1. One day, by chance, Mike Street ran into every ex-girlfriend he ever had. He was eighty, so there were a lot of them. By the end of the day he could barely speak, for around every corner, behind every knock on the front door, on the way to do every errand, he ran into about ten or twenty of them. Just think about it. To his wife of fifty plus years this also was not an amusing day, since it was immediately clear there was some overlap.

    Ahem.

    One day, by chance, Missy Street ran into every ex-boyfriend she ever had. She was eighty, so there were a lot of them. By the end of the day she could barely speak, for around every corner, behind every knock on the front door, on the way to do every errand, she ran into about ten or twenty of them. Just think about it. To her husband of fifty plus years this also was not an amusing day, since it was immediately clear there was some overlap.

     
  2. And she roars, latte. Latte for Anne. 
     
  3. Definition of the day: Set-piece cleverity

    a. A short piece designed as a showy display of cleverness complete with snide cultural references and literati overtones
    b. A delivery vehicle for someone’s special brand of bit o’ wit
    c. A noodle doodle, a mockugraph

     
  4. 19:01 20th Jul 2014

    Notes: 2

    Tags: poempoetry

    Then light

    The eye peeping through the window
    Is mine

    The man with the slick knife at the front door
    Is me

    The demon who dances with blood flowers
    Is myself

    The black spot that puts oblivion into my soul
    Is I

    The door that opens and reveals deepest black
    Is for me

    Then light

     
  5. 11:45

    Notes: 1

    Tags: poempoetryaging

    #2. Your old face again … or … the vanity of old men

    When I was a young man my voice sounded strange to me. 
    Now that I am older it is no longer my voice that is strange, but my face. 
    A weird cauliflower like growth is sprouting where my nose used to be. 
    My eyelids have become like hoods that nearly close my jaundiced eyes. 
    There are blotches on my cheeks. Deep holes throughout my teeth. 
    Thin yellow straw for hair that used to blow in the wind like wildfire.
    There was a time when each young lady passing me by would look up for an instant into my eyes,
    And in that instant was all the world of desire, just hinted at.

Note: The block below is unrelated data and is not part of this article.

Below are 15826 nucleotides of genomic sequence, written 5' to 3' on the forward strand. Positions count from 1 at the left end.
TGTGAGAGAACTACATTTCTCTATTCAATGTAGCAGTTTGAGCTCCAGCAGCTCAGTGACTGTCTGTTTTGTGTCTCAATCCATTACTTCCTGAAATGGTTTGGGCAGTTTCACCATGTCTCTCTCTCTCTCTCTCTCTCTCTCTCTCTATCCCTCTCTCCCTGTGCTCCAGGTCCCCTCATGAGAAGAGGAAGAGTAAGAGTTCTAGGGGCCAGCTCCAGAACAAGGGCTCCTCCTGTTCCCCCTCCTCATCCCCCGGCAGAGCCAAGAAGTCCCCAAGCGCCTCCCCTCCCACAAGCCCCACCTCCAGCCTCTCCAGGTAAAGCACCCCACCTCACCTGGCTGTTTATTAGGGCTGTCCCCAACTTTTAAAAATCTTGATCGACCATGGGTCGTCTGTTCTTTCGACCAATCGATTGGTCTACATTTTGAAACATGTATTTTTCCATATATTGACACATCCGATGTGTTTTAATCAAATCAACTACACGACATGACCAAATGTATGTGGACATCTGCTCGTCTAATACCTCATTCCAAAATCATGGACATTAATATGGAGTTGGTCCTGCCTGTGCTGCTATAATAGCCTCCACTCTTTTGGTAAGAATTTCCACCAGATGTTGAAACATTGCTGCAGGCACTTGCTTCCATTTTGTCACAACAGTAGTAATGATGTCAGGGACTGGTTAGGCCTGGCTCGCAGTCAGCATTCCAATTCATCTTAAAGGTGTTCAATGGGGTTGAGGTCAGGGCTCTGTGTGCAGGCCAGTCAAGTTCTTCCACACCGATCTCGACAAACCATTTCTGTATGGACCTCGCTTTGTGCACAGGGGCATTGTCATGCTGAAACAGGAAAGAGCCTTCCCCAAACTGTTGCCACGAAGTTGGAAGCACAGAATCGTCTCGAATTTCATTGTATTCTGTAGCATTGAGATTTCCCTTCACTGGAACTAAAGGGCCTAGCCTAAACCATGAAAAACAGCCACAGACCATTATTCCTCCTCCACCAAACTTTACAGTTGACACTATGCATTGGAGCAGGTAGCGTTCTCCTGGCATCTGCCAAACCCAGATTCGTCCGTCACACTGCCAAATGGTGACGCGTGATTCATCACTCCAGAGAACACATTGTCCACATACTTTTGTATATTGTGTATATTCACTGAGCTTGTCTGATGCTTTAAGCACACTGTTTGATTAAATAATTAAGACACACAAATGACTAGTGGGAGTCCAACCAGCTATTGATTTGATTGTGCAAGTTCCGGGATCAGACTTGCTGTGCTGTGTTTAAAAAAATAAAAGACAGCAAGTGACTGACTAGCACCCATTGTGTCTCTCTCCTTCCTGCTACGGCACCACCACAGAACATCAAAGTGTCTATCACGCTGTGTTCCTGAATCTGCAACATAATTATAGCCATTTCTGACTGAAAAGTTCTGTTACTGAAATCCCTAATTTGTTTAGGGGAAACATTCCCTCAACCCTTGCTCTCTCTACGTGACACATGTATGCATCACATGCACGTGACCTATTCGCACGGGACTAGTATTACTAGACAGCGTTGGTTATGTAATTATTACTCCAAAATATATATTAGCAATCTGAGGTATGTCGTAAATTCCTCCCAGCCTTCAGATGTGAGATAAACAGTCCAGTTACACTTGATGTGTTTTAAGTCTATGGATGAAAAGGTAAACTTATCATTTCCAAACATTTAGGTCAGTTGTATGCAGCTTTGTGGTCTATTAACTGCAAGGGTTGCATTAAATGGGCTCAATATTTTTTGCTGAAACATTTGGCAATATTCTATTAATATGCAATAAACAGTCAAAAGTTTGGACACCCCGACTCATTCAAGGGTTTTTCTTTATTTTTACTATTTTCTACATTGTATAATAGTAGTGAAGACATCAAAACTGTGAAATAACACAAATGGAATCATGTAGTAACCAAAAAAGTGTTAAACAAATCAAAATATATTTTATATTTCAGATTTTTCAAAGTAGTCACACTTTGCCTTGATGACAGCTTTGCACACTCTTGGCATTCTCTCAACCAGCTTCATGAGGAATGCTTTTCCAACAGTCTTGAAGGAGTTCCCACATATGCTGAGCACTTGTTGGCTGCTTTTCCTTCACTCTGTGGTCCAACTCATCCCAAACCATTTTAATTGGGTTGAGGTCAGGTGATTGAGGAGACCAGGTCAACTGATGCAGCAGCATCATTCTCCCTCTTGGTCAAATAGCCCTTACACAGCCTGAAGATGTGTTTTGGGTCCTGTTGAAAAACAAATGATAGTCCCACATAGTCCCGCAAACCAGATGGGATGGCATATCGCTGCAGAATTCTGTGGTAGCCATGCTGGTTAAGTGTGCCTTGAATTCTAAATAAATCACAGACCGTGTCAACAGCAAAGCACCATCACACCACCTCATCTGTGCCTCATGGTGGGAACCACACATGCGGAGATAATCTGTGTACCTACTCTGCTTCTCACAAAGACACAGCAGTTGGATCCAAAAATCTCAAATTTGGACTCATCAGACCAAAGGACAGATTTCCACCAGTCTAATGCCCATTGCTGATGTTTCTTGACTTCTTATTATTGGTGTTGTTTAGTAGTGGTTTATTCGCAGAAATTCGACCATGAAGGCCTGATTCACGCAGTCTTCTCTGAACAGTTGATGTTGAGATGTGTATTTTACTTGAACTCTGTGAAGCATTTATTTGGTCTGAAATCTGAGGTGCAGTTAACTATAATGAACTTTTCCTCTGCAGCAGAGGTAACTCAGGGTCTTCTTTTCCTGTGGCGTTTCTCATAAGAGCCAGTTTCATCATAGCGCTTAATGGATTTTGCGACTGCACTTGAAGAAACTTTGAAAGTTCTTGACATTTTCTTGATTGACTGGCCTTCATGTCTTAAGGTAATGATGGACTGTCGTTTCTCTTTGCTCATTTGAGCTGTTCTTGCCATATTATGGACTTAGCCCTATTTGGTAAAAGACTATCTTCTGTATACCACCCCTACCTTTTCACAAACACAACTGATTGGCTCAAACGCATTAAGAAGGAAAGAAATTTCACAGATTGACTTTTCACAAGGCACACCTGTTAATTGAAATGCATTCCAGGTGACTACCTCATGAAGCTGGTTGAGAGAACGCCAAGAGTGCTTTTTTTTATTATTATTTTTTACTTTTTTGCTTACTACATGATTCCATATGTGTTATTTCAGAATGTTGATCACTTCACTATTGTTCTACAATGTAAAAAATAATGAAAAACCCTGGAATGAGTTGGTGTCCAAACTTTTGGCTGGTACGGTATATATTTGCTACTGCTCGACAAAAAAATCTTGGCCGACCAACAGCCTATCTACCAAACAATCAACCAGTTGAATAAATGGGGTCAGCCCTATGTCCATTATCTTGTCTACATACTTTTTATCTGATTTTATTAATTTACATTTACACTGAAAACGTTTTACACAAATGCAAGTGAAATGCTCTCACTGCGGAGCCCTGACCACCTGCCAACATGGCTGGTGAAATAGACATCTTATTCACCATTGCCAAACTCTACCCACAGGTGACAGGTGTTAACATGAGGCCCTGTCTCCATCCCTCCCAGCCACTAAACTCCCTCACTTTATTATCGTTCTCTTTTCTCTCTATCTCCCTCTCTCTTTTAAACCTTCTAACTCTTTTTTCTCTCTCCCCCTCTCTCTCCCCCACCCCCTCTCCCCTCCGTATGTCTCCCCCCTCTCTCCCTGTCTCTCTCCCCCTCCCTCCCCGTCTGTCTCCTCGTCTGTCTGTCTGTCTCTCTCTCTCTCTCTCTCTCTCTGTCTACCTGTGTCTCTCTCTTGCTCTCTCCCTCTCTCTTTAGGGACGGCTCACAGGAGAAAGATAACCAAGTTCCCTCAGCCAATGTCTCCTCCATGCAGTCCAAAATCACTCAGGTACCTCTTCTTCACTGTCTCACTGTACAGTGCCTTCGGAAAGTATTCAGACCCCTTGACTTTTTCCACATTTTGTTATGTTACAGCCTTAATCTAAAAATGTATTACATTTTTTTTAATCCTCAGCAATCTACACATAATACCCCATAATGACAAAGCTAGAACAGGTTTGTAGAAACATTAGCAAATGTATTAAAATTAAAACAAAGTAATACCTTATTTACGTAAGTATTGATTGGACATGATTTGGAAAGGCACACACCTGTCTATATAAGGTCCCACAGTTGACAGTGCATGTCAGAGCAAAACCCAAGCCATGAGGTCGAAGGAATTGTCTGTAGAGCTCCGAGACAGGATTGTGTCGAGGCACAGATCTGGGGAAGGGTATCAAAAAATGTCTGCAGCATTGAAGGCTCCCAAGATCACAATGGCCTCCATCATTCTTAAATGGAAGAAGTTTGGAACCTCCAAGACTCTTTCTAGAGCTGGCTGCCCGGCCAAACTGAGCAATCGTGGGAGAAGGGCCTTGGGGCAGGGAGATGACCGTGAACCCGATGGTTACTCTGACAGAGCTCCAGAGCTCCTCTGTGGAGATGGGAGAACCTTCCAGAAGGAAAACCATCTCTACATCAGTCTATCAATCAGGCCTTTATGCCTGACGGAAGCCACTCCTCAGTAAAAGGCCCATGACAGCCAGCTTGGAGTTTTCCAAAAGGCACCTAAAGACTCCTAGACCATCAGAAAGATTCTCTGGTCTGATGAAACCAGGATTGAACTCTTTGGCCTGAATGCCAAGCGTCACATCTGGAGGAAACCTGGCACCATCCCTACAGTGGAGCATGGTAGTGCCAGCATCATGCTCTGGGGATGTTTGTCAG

And once passed, the moment gone, I would let it linger in my mind
    The way a master of wine rolls the drop around his tongue,
    Secreting out each little molecule of savoriness.
    But those moments have vanished for me, and belong to the young.
     
  6. Style is the focus. Vision can follow.
    — Alger Bliss
     
  7. One day I purchased a pair of orthopedic shoes with a lift, the kind for people with one leg shorter than the other. My legs are perfectly equal. Let me repeat: MY LEGS ARE PERFECTLY EQUAL. I just wanted to see the world as a person with one leg shorter than the other.
    Wearing the shoes gave me a bit of a lean to one side. My left side, if you must know. I spent three days wearing the shoes and looking at the world from the point of view of a person with one leg, the left, shorter than the other. I learned nothing, but on the third day I ran into a friend of mine, Maria, who happened to have had the same idea. She was trying out the same experiment, but with her orthopedic shoes she had placed the lift in the left shoe and she leaned to the right. Standing there, facing each other, we leaned to the same side. 
    I never really liked Maria — too leftie in her politics — but facing her we suddenly saw eye to eye. I asked her out on a date. She accepted. Two days later we met. By then I had taken the lift out of my orthopedic shoes, but she still had hers in. The date went badly. 
     
  8. I was doing my taxes one day when aliens came down from the sky. This was a strange occurrence, a first, but couldn’t dampen my joy at knowing I would receive a refund.
    — Alger Bliss
     
  9. The original from D. Kharms
    This is how hunger begins:
    In the morning you wake lively, 
    Then weakness, 
    Then boredom, 
    Then comes the loss
    Of quick reason’s strength —
    Then comes calm, 
    And then horror.
    But see how we can play with it. Replace the word hunger with the word madness.
    This is how madness begins:
    In the morning you wake lively, 
    Then weakness, 
    Then boredom, 
    Then comes the loss
    Of quick reason’s strength —
    Then comes calm,